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Interview: Neill Blomkamp

'District 9' director talks shop with <i>Variety</i>

Neill Blomkamp, director of Sony/TriStar Pictures’ “District 9” and one-time would-be director of Fox/Universal’s “HALO,” talks aliens, working with Peter Jackson and why his first feature won’t have a Hollywood premiere.

“District 9” is based on your short film “Alive in Joberg.” Can you tell us about that project?

I think it was borne out of the idea that I wanted to see Western science fiction in South Africa. Ya know — take one of the staples of science fiction, aliens coming to earth, and place it in the area that I grew up in. So I went to my producer in Toronto with this treatment that I wrote and asked him to put up the cash, which he did.

How did you and Peter Jackson (producer) hook up?

I was directing commercials at the time when my agent sent my stuff to [then-Universal exec] Mary Parent, who was responsible for putting “HALO” together and Peter was already on board producing it. After some discussion, she needed me to meet him. And so I flew down to New Zealand and we met and he and I really got along. And to be honest, it wasn’t fake or business-like because I was so creatively interested in “HALO.” It has all of the ingredients of science fiction that I love; like, all of them. So I was just in my element with this project. Like I’ve been given a massive, awesome huge film and was absolutely elated at the thought of bringing it to life.

Were you into “HALO,” the videogame?

I was into the game, but that’s not why I wanted to do it. There’s other videogames that I play as well that I wouldn’t want to make a film out of. It’s just the all-encompassing universe of “HALO,” this human-industrial military complex that can either be viewed as the aggressor or the victim of this covenant onslaught. Anyhow, I worked on it for five months down there and we were developing the script, we were designing everything, thousands of designs that we actually began to manufacture. Then they pulled the plug on this thing and the whole thing imploded.

What did you manufacture?

All of the weaponry; all of the outfits for the soldiers. We built and actually finished one of the warthogs. We were really underway.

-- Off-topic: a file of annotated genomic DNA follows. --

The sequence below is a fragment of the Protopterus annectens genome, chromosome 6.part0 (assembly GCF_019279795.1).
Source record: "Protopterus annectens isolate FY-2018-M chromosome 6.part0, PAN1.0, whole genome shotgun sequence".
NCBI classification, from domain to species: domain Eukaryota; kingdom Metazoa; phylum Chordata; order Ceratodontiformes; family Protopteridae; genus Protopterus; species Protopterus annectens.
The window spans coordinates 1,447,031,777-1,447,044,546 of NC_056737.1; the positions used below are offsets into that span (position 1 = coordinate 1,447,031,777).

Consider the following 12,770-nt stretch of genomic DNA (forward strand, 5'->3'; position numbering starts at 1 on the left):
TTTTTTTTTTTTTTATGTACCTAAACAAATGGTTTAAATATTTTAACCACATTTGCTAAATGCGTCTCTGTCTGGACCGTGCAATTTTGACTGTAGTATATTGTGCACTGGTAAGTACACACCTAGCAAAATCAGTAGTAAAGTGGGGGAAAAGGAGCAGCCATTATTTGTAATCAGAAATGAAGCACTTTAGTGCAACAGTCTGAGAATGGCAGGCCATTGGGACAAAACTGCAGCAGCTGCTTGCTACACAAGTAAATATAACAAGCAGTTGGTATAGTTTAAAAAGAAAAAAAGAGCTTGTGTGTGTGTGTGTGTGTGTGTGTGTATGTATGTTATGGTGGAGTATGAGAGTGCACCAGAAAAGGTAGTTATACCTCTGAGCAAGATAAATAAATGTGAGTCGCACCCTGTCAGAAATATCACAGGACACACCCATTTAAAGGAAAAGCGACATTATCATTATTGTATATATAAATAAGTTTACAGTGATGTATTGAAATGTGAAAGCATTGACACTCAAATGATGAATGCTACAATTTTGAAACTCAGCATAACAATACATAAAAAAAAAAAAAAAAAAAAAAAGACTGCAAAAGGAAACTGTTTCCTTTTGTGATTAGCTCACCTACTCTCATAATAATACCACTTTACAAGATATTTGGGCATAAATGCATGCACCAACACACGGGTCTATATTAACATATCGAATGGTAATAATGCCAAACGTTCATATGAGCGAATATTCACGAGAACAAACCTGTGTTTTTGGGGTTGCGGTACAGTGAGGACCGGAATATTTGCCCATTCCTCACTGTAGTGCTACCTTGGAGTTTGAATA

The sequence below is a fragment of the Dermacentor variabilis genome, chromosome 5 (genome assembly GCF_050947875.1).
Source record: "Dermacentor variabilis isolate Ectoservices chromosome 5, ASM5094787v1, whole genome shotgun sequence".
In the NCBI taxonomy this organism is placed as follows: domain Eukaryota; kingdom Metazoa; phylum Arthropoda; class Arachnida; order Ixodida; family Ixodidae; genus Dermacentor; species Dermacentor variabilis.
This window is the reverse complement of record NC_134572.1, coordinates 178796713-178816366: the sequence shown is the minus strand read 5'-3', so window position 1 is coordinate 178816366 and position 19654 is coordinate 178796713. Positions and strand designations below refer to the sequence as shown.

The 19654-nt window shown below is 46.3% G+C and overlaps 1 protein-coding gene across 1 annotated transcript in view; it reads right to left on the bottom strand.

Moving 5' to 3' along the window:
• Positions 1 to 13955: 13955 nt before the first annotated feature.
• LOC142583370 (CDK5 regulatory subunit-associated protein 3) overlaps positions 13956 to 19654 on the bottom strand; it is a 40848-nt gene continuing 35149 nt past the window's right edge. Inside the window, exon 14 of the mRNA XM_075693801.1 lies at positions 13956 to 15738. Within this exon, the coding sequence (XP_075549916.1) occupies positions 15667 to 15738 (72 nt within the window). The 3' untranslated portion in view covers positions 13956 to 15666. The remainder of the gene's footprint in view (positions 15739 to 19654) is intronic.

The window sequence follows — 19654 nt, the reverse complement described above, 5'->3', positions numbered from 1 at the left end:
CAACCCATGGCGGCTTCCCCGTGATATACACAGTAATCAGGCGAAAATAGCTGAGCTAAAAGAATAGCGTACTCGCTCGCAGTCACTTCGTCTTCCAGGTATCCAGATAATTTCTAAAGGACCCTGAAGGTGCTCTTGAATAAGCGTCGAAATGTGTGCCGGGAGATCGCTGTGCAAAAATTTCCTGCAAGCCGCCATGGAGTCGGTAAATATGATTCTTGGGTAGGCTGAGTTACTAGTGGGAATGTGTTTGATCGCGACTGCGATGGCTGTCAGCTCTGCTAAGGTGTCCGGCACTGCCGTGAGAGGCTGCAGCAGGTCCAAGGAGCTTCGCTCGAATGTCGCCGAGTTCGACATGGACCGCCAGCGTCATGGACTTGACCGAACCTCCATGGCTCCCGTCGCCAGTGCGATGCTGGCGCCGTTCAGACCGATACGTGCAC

Is there any chance that “HALO” the movie can still happen?

I don’t know. I think there’s a lot of different components to it. Microsoft has retained control of the project, so it’s gone away from Fox and Universal. That means any construct to make the film would be automatically different, for one. And for me, it’s difficult to spend five months pouring yourself into a project and having the rug pulled out from underneath you. I love “HALO” and I love the world, but it would be really difficult for me to get back into that.

Back to “District 9.” This “Humans Only” marketing campaign is really unique.

It’s very emotive, having these segregated billboards in America.

Were you involved at all in the design or conception of this campaign?

A lot of those billboards came from signs that were supposed to appear in the movie, which are, in fact, in the movie. But Sony’s marketing team deserves all of the credit. They did an awesome job. What happened was they went back and saw the film, saw the artwork and came back to Pete and I with this idea. And they automatically got the essence of the movie. I was really happy.

You have a lot of experience in visual effects and animation. How involved were you in the design of the aliens of “District 9?”

I was very involved. The aliens are designed by one person at Weta Workshop in New Zealand and they’re executed by Image Engine in Vancouver, who brought them to life. And there were a few criteria that needed to be met: I wanted them to be insects, but I wanted them to be bipedal. And unfortunately, they had to be human-esque because our psychology doesn’t allow us to really empathize with something unless it has a face and an anthropomorphic shape. Like if you see something that’s four-legged, you think it’s a dog; that’s just how we’re wired. So that drove me mental because I felt like I had to give in to this Hollywood cliché. But that’s just the way it goes. If you make a film about an alien force, which is the oppressor or aggressor, and you don’t want to empathize with them, you can go to town. So creatively that’s what I wanted to do but story-wise, I just couldn’t.

What were your biggest sci-fi influences growing up?

It was really just Ridley Scott’s “Alien” and [James] Cameron’s “Aliens.” I was literally obsessed as a kid. But all of those sci-fi films, the whole spectrum that fits into that group. I just love science fiction and I love creature films.

Is there any overall message you were going for with “District 9?”

Yes and no. Overall, I just want to make a film that audiences would find compelling and I think if you’re making a film that’s political and you’re taking a stand, then you’re running the risk of turning a lot of people off. So I wanted to take the structure of this apartheid society but also just deliver a very cool sci-fi film on top of that.

Has there been any kind of reaction in South Africa to the project?

Not really. It hasn’t come out there yet, so I don’t know how they’re going to react. We shot the whole thing in Johannesburg, so hopefully they’ll take some pride in it.

There’s no Hollywood premiere for this film. Any guesses why?

I don’t know. Probably because Tom Cruise isn’t in it.

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